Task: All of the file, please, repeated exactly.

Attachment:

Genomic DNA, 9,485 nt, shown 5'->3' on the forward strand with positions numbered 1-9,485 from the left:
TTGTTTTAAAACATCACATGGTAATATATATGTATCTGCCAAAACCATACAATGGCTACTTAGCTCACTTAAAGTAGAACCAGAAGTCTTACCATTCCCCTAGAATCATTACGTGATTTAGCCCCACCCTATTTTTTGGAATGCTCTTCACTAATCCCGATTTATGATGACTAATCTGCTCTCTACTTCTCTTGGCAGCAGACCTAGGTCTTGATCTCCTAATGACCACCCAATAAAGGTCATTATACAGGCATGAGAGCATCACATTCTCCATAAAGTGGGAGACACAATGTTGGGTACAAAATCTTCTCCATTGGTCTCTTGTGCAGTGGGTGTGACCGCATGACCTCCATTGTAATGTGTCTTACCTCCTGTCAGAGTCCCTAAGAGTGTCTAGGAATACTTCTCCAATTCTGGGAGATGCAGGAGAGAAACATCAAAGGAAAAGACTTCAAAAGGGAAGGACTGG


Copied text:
Genomic DNA, 9,485 nt, shown 5'->3' on the forward strand with positions numbered 1-9,485 from the left:
TTGTTTTAAAACATCACATGGTAATATATATGTATCTGCCAAAACCATACAATGGCTACTTAGCTCACTTAAAGTAGAACCAGAAGTCTTACCATTCCCCTAGAATCATTACGTGATTTAGCCCCACCCTATTTTTTGGAATGCTCTTCACTAATCCCGATTTATGATGACTAATCTGCTCTCTACTTCTCTTGGCAGCAGACCTAGGTCTTGATCTCCTAATGACCACCCAATAAAGGTCATTATACAGGCATGAGAGCATCACATTCTCCATAAAGTGGGAGACACAATGTTGGGTACAAAATCTTCTCCATTGGTCTCTTGTGCAGTGGGTGTGACCGCATGACCTCCATTGTAATGTGTCTTACCTCCTGTCAGAGTCCCTAAGAGTGTCTAGGAATACTTCTCCAATTCTGGGAGATGCAGGAGAGAAACATCAAAGGAAAAGACTTCAAAAGGGAAGGACTGG